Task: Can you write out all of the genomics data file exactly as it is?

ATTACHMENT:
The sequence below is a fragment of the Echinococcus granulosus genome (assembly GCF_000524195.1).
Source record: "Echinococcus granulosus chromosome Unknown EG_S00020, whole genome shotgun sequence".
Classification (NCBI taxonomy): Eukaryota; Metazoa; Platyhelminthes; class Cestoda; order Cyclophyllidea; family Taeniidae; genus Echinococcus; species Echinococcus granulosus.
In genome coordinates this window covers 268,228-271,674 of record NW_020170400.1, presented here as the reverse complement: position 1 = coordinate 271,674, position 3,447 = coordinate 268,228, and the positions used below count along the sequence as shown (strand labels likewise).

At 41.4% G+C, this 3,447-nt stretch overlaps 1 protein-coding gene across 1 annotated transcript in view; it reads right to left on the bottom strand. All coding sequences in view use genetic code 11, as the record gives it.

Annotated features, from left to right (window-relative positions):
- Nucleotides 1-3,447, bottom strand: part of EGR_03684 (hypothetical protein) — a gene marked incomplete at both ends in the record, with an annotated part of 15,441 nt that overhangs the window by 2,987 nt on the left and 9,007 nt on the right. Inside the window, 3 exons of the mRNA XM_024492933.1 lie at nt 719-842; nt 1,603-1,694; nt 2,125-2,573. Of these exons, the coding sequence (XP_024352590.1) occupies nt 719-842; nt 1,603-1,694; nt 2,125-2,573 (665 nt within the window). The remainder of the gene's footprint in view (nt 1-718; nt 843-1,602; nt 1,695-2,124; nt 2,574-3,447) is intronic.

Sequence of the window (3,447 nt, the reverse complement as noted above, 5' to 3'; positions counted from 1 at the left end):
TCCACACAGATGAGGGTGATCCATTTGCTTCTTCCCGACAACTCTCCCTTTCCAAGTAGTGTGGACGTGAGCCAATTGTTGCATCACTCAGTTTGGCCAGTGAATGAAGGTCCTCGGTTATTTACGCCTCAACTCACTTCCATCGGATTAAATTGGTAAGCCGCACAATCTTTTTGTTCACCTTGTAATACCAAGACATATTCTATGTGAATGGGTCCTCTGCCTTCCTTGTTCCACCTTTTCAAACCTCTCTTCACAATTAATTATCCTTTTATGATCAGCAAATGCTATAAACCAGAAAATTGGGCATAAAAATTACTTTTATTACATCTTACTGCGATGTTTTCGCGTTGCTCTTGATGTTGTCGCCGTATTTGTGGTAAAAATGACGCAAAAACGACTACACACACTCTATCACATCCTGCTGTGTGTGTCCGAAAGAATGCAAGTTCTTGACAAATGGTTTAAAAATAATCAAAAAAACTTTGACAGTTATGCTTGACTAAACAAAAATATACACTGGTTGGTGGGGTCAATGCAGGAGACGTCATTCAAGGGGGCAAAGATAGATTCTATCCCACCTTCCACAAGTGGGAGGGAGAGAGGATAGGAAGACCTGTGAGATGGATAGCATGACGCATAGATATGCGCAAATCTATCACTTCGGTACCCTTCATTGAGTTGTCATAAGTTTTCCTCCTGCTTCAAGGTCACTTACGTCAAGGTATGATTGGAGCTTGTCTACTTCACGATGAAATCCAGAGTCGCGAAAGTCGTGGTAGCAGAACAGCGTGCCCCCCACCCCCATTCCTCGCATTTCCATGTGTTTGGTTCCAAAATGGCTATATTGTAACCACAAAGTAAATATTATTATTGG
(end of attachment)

The sequence below is a fragment of the Echinococcus granulosus genome (assembly GCF_000524195.1).
Source record: "Echinococcus granulosus chromosome Unknown EG_S00020, whole genome shotgun sequence".
Classification (NCBI taxonomy): Eukaryota; Metazoa; Platyhelminthes; class Cestoda; order Cyclophyllidea; family Taeniidae; genus Echinococcus; species Echinococcus granulosus.
In genome coordinates this window covers 268,228-271,674 of record NW_020170400.1, presented here as the reverse complement: position 1 = coordinate 271,674, position 3,447 = coordinate 268,228, and the positions used below count along the sequence as shown (strand labels likewise).

At 41.4% G+C, this 3,447-nt stretch overlaps 1 protein-coding gene across 1 annotated transcript in view; it reads right to left on the bottom strand. All coding sequences in view use genetic code 11, as the record gives it.

Annotated features, from left to right (window-relative positions):
- Nucleotides 1-3,447, bottom strand: part of EGR_03684 (hypothetical protein) — a gene marked incomplete at both ends in the record, with an annotated part of 15,441 nt that overhangs the window by 2,987 nt on the left and 9,007 nt on the right. Inside the window, 3 exons of the mRNA XM_024492933.1 lie at nt 719-842; nt 1,603-1,694; nt 2,125-2,573. Of these exons, the coding sequence (XP_024352590.1) occupies nt 719-842; nt 1,603-1,694; nt 2,125-2,573 (665 nt within the window). The remainder of the gene's footprint in view (nt 1-718; nt 843-1,602; nt 1,695-2,124; nt 2,574-3,447) is intronic.

Sequence of the window (3,447 nt, the reverse complement as noted above, 5' to 3'; positions counted from 1 at the left end):
TCCACACAGATGAGGGTGATCCATTTGCTTCTTCCCGACAACTCTCCCTTTCCAAGTAGTGTGGACGTGAGCCAATTGTTGCATCACTCAGTTTGGCCAGTGAATGAAGGTCCTCGGTTATTTACGCCTCAACTCACTTCCATCGGATTAAATTGGTAAGCCGCACAATCTTTTTGTTCACCTTGTAATACCAAGACATATTCTATGTGAATGGGTCCTCTGCCTTCCTTGTTCCACCTTTTCAAACCTCTCTTCACAATTAATTATCCTTTTATGATCAGCAAATGCTATAAACCAGAAAATTGGGCATAAAAATTACTTTTATTACATCTTACTGCGATGTTTTCGCGTTGCTCTTGATGTTGTCGCCGTATTTGTGGTAAAAATGACGCAAAAACGACTACACACACTCTATCACATCCTGCTGTGTGTGTCCGAAAGAATGCAAGTTCTTGACAAATGGTTTAAAAATAATCAAAAAAACTTTGACAGTTATGCTTGACTAAACAAAAATATACACTGGTTGGTGGGGTCAATGCAGGAGACGTCATTCAAGGGGGCAAAGATAGATTCTATCCCACCTTCCACAAGTGGGAGGGAGAGAGGATAGGAAGACCTGTGAGATGGATAGCATGACGCATAGATATGCGCAAATCTATCACTTCGGTACCCTTCATTGAGTTGTCATAAGTTTTCCTCCTGCTTCAAGGTCACTTACGTCAAGGTATGATTGGAGCTTGTCTACTTCACGATGAAATCCAGAGTCGCGAAAGTCGTGGTAGCAGAACAGCGTGCCCCCCACCCCCATTCCTCGCATTTCCATGTGTTTGGTTCCAAAATGGCTATATTGTAACCACAAAGTAAATATTATTATTGG